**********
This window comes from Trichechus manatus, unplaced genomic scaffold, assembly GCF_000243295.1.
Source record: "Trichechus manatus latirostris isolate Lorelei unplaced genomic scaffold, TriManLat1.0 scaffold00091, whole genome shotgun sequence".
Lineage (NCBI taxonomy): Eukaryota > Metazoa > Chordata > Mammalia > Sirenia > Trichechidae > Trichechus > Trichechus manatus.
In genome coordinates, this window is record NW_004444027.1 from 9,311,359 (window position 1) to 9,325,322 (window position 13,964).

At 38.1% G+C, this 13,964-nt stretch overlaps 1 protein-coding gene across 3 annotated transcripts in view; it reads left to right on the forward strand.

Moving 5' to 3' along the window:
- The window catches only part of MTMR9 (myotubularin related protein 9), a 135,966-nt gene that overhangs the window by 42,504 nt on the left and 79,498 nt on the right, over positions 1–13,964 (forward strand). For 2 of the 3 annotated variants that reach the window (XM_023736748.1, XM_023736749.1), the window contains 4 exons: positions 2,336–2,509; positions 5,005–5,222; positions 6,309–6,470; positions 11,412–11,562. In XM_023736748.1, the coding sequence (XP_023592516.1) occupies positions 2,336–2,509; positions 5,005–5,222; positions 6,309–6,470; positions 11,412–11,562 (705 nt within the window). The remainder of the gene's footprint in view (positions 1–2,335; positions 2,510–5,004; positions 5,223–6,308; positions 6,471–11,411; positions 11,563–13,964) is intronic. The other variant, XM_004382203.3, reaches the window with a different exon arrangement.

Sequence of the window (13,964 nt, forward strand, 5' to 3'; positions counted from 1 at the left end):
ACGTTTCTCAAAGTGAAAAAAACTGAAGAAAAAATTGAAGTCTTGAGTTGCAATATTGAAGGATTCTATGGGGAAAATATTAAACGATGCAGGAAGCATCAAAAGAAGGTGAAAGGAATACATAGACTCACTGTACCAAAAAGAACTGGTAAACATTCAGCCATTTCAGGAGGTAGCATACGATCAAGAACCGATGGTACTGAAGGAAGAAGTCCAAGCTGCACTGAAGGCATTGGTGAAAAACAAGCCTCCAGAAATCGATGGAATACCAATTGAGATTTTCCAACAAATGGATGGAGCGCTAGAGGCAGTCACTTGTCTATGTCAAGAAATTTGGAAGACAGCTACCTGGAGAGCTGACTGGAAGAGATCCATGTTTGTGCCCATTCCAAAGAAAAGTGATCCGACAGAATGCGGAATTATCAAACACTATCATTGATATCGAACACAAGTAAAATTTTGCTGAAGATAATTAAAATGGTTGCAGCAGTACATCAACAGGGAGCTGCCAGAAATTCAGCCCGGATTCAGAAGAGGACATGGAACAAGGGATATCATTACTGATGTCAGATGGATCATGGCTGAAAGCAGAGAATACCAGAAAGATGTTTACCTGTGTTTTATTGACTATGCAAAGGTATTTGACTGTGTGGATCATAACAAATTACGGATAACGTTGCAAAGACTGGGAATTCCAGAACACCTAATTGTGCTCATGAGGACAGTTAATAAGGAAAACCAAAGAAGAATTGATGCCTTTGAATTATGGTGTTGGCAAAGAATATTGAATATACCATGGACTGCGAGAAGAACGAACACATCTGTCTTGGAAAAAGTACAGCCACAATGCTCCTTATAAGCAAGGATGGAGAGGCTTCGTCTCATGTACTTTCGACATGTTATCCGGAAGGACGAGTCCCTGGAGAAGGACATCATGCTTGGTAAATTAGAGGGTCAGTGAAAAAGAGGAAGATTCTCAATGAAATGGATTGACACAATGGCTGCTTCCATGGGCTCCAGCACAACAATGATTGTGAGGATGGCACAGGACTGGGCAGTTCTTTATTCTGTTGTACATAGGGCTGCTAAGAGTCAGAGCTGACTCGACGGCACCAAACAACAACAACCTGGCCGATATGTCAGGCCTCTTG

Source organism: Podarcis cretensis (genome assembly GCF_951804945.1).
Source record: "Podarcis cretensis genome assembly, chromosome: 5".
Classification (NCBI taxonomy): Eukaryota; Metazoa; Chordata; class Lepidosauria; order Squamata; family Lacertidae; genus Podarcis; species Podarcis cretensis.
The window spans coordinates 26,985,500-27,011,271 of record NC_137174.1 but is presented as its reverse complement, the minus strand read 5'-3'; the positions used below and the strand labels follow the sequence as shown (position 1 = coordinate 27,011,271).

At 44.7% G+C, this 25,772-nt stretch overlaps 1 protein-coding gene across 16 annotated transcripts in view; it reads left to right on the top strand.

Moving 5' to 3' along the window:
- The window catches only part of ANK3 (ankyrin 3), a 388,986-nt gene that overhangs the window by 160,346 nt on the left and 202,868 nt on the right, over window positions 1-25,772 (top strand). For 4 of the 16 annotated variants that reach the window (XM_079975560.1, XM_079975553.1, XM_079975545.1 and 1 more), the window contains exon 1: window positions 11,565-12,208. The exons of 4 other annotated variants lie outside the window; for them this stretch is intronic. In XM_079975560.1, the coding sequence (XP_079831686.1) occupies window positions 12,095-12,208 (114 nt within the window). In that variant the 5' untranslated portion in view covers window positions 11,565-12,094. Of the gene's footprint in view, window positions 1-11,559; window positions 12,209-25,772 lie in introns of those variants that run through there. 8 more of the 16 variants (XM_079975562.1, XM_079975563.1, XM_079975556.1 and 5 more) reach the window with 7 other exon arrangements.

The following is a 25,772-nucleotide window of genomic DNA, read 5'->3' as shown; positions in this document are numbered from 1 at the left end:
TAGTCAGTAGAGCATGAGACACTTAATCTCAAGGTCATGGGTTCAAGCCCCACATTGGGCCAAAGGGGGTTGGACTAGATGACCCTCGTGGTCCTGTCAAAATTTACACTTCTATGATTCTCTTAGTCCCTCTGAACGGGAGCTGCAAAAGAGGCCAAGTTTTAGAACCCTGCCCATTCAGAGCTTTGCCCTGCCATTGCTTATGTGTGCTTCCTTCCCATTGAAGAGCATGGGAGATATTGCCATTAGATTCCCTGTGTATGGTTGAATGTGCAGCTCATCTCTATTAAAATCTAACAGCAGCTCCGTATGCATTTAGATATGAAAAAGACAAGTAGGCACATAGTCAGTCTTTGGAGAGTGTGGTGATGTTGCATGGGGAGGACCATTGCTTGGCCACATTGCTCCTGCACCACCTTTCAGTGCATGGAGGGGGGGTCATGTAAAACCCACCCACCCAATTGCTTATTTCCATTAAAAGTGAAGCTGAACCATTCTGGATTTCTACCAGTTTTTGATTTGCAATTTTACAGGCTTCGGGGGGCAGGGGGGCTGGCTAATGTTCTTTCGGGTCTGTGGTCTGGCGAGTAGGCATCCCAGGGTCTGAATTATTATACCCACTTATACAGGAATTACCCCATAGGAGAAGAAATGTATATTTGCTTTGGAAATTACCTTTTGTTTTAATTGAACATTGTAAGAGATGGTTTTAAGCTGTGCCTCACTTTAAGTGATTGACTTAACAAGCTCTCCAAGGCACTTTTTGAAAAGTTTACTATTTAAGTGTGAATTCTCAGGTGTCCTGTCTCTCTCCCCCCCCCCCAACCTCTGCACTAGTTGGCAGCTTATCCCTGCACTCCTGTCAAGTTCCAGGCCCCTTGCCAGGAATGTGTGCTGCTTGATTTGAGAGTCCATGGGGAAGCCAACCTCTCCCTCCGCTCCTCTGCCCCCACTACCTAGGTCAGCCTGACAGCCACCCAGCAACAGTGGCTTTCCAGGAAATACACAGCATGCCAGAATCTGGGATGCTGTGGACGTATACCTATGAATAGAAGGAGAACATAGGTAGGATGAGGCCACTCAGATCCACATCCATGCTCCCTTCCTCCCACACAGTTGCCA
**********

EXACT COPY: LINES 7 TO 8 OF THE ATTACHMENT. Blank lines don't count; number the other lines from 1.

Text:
- The window catches only part of MTMR9 (myotubularin related protein 9), a 135,966-nt gene that overhangs the window by 42,504 nt on the left and 79,498 nt on the right, over positions 1–13,964 (forward strand). For 2 of the 3 annotated variants that reach the window (XM_023736748.1, XM_023736749.1), the window contains 4 exons: positions 2,336–2,509; positions 5,005–5,222; positions 6,309–6,470; positions 11,412–11,562. In XM_023736748.1, the coding sequence (XP_023592516.1) occupies positions 2,336–2,509; positions 5,005–5,222; positions 6,309–6,470; positions 11,412–11,562 (705 nt within the window). The remainder of the gene's footprint in view (positions 1–2,335; positions 2,510–5,004; positions 5,223–6,308; positions 6,471–11,411; positions 11,563–13,964) is intronic. The other variant, XM_004382203.3, reaches the window with a different exon arrangement.

Sequence of the window (13,964 nt, forward strand, 5' to 3'; positions counted from 1 at the left end):